Third ProZ.com podcast now available Reply

Hi there!

I’m happy to share with you the third ProZ.com podcast. ProZ.com podcasts are designed to provide an opportunity to hear the week’s news, highlights of site features, interviews with translators and others in the industry, and to have some fun (see announcement) . In this week’s podcast you will find:

ProZ.com podcast, 2011-05-13

The photos of this interview have been posted on the ProZ.com page on Facebook

I hope you like it! Feedback and comments are welcome. You can reach me at romina at proz.com or via Twitter @ProZcom .

To listen to previous podcasts, check the podcasts tab in this blog.

Have fun!

Romina

Background music:  Tafi Maradi by Kevin MacLeod

Membership: when and why should translators pay? 2

There was an inquiry this morning regarding a translator portal– to purchase membership there or not? I am copying here my reply, and would like to hear from others on this:

Hi Mike,

I’m not familiar with that site. I can give you some general advice when it comes to investing in membership at translator portals, and maybe others can add to this as well.

There are many sites which offer services for professional translators. Most of these will allow you to register and use some features or give you limited access to what they have to offer for free. What you get for free is not necessarily indicative of what the return on paid membership there will be, of course, but it can give you an idea.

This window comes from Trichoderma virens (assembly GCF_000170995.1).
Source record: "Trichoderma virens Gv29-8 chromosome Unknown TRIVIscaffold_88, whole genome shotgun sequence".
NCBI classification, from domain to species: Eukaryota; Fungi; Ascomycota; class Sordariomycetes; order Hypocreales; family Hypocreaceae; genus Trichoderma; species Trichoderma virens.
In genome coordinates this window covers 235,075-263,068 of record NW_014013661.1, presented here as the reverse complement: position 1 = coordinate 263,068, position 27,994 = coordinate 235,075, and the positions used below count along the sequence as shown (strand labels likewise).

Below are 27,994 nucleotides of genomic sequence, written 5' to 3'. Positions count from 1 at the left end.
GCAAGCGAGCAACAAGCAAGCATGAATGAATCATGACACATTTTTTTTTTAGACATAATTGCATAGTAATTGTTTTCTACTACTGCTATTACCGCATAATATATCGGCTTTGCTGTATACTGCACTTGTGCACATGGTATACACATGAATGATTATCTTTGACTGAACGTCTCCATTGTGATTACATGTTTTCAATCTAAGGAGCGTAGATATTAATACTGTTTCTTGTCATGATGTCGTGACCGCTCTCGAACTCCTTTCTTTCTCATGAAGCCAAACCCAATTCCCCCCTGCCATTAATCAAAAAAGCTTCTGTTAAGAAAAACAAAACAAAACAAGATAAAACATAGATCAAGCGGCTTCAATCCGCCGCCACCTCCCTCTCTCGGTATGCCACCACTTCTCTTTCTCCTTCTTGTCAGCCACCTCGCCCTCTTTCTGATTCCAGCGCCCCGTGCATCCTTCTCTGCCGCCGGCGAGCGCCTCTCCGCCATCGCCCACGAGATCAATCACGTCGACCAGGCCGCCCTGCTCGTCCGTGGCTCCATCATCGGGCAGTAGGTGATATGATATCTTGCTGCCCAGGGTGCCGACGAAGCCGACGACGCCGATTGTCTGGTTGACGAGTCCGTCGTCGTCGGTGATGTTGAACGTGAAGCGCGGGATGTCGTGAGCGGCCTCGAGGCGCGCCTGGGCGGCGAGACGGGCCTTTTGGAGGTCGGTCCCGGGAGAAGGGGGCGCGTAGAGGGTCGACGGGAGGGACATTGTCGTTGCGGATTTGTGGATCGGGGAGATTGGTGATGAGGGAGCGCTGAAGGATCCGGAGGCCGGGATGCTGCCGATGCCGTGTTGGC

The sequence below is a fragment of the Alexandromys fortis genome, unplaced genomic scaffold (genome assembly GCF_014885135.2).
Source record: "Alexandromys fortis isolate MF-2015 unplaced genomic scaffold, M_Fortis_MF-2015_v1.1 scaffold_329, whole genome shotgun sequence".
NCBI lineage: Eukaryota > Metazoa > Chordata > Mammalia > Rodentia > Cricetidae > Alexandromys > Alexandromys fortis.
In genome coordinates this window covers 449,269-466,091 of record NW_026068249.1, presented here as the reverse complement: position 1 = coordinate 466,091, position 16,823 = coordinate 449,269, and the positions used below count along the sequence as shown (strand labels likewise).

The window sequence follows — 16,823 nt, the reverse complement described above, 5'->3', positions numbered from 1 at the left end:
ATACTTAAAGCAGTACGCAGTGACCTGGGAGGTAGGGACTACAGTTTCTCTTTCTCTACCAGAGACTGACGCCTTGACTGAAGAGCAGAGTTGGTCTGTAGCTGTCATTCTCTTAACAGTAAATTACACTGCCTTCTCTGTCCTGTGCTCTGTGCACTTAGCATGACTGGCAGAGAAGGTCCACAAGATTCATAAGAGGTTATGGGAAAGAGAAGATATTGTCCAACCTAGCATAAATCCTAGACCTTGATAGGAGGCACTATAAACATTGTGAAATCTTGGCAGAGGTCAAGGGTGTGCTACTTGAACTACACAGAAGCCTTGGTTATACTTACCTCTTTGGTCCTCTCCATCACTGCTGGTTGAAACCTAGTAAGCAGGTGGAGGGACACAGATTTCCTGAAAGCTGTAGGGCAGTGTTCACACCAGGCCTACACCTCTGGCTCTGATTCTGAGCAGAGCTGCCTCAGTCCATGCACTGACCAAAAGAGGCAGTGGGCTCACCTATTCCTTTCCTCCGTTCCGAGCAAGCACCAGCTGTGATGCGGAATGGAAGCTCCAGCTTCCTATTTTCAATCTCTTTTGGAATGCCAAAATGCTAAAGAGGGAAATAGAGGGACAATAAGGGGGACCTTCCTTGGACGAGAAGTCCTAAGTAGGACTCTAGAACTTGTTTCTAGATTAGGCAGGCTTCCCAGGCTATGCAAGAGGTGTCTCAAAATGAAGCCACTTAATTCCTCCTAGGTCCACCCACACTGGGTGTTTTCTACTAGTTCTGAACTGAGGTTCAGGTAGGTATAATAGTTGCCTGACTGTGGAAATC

I would recommend registering at several different portals, after doing some homework on each (a few Google searches can usually turn up pros and cons for a site, to begin with). Get what you need from each of those sites, no need to limit yourself to just one.

When it comes to opening your wallet for paid services for translators, make sure you’ve formed a clear idea of what you want in return. A membership fee should be viewed as an investment, and not necessarily a magic solution to get jobs– professional, well-paying clients look for professional translators (this does not mean that there is not room for other levels of translation work, see http://www.proz.com/?sp=rates&sp_mode=overview for an example of what I’m talking about), and you need to be able to show this in your online presence anywhere. Getting direct access to jobs is only a (small?) piece of the puzzle; keep in mind that networking, for example, can play an important part in building your online presence and in meeting new clients.

Ask other paid members on the sites where you’ve registered what they’re getting out of their membership. Ask more than one– most translators are more than willing to share this kind of info or to pass on a few pointers, and you may find that each person you ask is getting something different that they find valuable out of their membership (or not!).

Membership fees can differ from site to site, and it all depends on what you expect in return– is 150 bucks too expensive? If it leads to one new regular client, probably not.